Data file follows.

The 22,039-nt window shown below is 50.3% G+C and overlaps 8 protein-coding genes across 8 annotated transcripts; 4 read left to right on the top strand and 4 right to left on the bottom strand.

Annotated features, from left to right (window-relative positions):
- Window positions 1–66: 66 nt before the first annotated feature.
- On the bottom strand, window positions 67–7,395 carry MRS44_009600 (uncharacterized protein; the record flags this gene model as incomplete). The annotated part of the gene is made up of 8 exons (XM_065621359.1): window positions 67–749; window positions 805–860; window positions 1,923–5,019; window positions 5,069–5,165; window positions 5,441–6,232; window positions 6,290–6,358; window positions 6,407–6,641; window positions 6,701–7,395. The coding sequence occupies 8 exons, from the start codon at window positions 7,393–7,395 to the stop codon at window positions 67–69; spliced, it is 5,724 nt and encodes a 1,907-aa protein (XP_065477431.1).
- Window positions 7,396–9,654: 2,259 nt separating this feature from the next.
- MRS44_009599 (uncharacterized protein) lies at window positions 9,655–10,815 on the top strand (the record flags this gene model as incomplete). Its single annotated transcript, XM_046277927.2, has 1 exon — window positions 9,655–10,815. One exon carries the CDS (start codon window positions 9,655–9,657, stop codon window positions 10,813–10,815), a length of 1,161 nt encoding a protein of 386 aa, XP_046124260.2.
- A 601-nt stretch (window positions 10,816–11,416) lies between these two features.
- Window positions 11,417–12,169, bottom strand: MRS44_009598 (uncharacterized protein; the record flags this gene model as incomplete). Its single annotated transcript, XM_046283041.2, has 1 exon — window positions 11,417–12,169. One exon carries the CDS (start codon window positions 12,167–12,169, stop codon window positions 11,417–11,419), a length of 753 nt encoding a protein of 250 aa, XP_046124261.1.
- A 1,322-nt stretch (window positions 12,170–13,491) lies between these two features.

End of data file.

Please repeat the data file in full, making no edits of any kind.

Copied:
The 22,039-nt window shown below is 50.3% G+C and overlaps 8 protein-coding genes across 8 annotated transcripts; 4 read left to right on the top strand and 4 right to left on the bottom strand.

Annotated features, from left to right (window-relative positions):
- Window positions 1–66: 66 nt before the first annotated feature.
- On the bottom strand, window positions 67–7,395 carry MRS44_009600 (uncharacterized protein; the record flags this gene model as incomplete). The annotated part of the gene is made up of 8 exons (XM_065621359.1): window positions 67–749; window positions 805–860; window positions 1,923–5,019; window positions 5,069–5,165; window positions 5,441–6,232; window positions 6,290–6,358; window positions 6,407–6,641; window positions 6,701–7,395. The coding sequence occupies 8 exons, from the start codon at window positions 7,393–7,395 to the stop codon at window positions 67–69; spliced, it is 5,724 nt and encodes a 1,907-aa protein (XP_065477431.1).
- Window positions 7,396–9,654: 2,259 nt separating this feature from the next.
- MRS44_009599 (uncharacterized protein) lies at window positions 9,655–10,815 on the top strand (the record flags this gene model as incomplete). Its single annotated transcript, XM_046277927.2, has 1 exon — window positions 9,655–10,815. One exon carries the CDS (start codon window positions 9,655–9,657, stop codon window positions 10,813–10,815), a length of 1,161 nt encoding a protein of 386 aa, XP_046124260.2.
- A 601-nt stretch (window positions 10,816–11,416) lies between these two features.
- Window positions 11,417–12,169, bottom strand: MRS44_009598 (uncharacterized protein; the record flags this gene model as incomplete). Its single annotated transcript, XM_046283041.2, has 1 exon — window positions 11,417–12,169. One exon carries the CDS (start codon window positions 12,167–12,169, stop codon window positions 11,417–11,419), a length of 753 nt encoding a protein of 250 aa, XP_046124261.1.
- A 1,322-nt stretch (window positions 12,170–13,491) lies between these two features.